They're some of the most-shunned people in investing, and if there were ever a time for them to make a last stand, it's now.
After watching hundreds of billions of dollars head out the door, stock-picking managers of mutual funds say conditions are starting to turn in their favour, and they're in the best position in years to finally beat index funds. A lot is riding on whether they do. Predictions for the death of stock picking aren't slowing, and they're coming closer to truth with each dollar saying goodbye to the industry.
"The revenge of active management" is one of the themes that strategists at Jefferies see for 2017, for example. Even so, they say that a good year for stock pickers wouldn't be enough to reverse the tide underway from actively managed funds into their index-fund rivals. It would likely just slow the movement.
The migration has been happening for years for simple reasons: Index funds have performed better than ones run by stock pickers, and they have lower fees. For the average actively managed fund, $84 of every $10,000 invested went to cover costs in 2015, according to the Investment Company Institute. Index funds charge less because they merely try to track the S&P 500 and other indexes, rather than beat them. Average expenses for stock index funds were $11 of every $10,000 invested.
That head start means actively managed funds need to perform better than the index just to match its performance. And only a select few have done so recently.
Just 15 per cent of actively managed large-cap stock funds beat the S&P 500 over the 10 years through June 2016, according to S&P Dow Jones Indices. The last year the majority of actively managed large-cap stock funds beat the S&P 500 was 2007.
The difference in performance means investors favoured index funds by a record margin last year, according to Morningstar. They pumped nearly $505-billion into index funds, while withdrawing $340-billion from their actively managed rivals.
Active managers see cause for optimism. Among the reasons they say the table is no longer tilted so much against them:
- A more diverse market.
For years, stocks often moved in unison. During the financial crisis, nearly everything crashed on the threat that the global economy may collapse. In ensuing years, stocks rose en masse after stimulus from central banks around the world helped to provide a rising tide.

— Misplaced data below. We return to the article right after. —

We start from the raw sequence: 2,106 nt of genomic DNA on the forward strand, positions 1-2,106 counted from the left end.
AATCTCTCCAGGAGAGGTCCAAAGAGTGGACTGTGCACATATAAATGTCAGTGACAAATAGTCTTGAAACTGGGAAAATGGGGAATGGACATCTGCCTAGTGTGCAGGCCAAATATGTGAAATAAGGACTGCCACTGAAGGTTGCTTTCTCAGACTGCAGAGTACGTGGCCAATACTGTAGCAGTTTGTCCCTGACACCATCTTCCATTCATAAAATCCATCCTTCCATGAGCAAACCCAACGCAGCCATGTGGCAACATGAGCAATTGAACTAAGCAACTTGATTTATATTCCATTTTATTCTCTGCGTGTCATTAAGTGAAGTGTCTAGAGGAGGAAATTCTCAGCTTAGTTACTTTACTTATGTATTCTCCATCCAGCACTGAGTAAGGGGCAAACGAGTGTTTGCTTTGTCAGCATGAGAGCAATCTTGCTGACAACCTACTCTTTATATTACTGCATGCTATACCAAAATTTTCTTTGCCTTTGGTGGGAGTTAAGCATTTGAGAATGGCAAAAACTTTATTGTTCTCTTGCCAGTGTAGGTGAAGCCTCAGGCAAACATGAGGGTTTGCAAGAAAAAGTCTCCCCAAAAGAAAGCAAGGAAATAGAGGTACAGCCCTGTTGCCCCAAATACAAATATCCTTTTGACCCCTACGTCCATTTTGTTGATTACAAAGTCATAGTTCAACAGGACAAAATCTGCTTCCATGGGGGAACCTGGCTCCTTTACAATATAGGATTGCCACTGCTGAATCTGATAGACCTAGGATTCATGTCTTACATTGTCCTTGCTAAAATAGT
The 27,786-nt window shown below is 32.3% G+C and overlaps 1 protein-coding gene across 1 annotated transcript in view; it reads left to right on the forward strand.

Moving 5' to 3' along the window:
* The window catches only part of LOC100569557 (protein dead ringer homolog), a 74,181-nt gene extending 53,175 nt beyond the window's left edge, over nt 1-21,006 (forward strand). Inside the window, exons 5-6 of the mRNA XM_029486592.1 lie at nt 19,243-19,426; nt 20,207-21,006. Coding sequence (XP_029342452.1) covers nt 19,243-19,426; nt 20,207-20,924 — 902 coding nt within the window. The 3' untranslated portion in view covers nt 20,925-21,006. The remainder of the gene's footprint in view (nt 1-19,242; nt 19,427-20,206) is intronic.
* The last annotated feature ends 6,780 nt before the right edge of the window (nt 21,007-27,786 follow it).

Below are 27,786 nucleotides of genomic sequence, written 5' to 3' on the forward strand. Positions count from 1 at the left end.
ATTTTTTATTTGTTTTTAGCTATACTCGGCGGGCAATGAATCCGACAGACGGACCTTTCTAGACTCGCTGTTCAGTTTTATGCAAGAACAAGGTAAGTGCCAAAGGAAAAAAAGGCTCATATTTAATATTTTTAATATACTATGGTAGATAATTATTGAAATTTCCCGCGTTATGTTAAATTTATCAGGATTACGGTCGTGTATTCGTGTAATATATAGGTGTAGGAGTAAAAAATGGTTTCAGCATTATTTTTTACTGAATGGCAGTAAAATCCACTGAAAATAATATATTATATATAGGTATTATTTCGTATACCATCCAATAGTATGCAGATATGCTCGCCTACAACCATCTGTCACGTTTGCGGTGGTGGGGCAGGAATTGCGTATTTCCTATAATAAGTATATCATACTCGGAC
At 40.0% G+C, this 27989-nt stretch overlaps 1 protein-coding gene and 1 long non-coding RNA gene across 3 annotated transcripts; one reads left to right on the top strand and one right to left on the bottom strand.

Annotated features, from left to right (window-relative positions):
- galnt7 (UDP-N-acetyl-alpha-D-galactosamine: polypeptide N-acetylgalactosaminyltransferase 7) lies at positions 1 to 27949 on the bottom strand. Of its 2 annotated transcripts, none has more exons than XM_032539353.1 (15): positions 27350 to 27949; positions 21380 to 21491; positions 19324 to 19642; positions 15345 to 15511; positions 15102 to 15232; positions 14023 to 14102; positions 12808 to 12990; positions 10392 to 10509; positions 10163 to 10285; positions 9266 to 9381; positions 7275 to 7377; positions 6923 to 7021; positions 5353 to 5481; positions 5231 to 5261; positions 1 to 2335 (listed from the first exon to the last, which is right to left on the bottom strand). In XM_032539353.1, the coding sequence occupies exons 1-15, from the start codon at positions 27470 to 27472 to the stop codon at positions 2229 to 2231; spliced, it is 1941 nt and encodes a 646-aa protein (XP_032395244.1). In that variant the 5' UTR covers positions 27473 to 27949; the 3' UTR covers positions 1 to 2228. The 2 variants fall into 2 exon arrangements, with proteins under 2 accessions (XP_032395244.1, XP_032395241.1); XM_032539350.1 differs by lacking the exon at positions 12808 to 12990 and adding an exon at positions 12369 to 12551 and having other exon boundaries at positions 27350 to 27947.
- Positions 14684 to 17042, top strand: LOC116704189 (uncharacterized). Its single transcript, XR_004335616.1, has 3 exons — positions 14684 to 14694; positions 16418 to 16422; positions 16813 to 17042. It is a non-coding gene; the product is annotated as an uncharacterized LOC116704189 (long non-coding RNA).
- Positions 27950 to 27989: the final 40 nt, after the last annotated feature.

It's a concept called correlation, and when it's high, stocks are moving together in herds, and stock pickers have less of a chance to differentiate themselves from the index. There's less of a reward for avoiding losers or identifying winners if everything's behaving the same way.
Now that that the Federal Reserve has ended its bond-buying stimulus program and begun to slowly raise interest rates, analysts expect stocks to move more independently. The Fed raised rates in December for just the second time in a decade, and more increases are expected in 2017.
Instead of focusing on the effects of the Fed's stimulus, markets will pay more attention to how individual companies are performing, the thinking goes. Average stock correlations are now close to their lowest level in years, according to Goldman Sachs strategists.
That has stock pickers optimistic that they'll be able to separate out winners from losers, and that they'll once again get rewarded for it.
- A more volatile market.
President Donald Trump came into office promising to shake things up, and market watchers expect that to result in bigger swings for stocks. Big changes in policy may be coming, from how much businesses pay in taxes to how connected the U.S. economy remains with the rest of the world's, and the heightened uncertainty could make things bumpy.
While that can be a scary thing for investors focusing on their 401(k) accounts, stock-picking fund managers often welcome higher volatility. When a stock they like and have been following for a while drops in price, they say it gives them the opportunity to buy low.
Regardless of whether stock pickers find 2017 more welcoming for their style than earlier years, many experts say the first focus for fund investors should remain on keeping costs low.
Conditions may be improving for stock pickers, but just because they get more opportunities doesn't mean they'll always take advantage of them. A fund with low costs, meanwhile, will always begin with a head start over higher-cost funds. Index funds have lower costs than ones run by stock pickers, but even within actively managed funds, there can be a wide range of fees.
Studies have shown that funds with the lowest expenses tend to have the best returns, no matter how well-liked or shunned their managers are.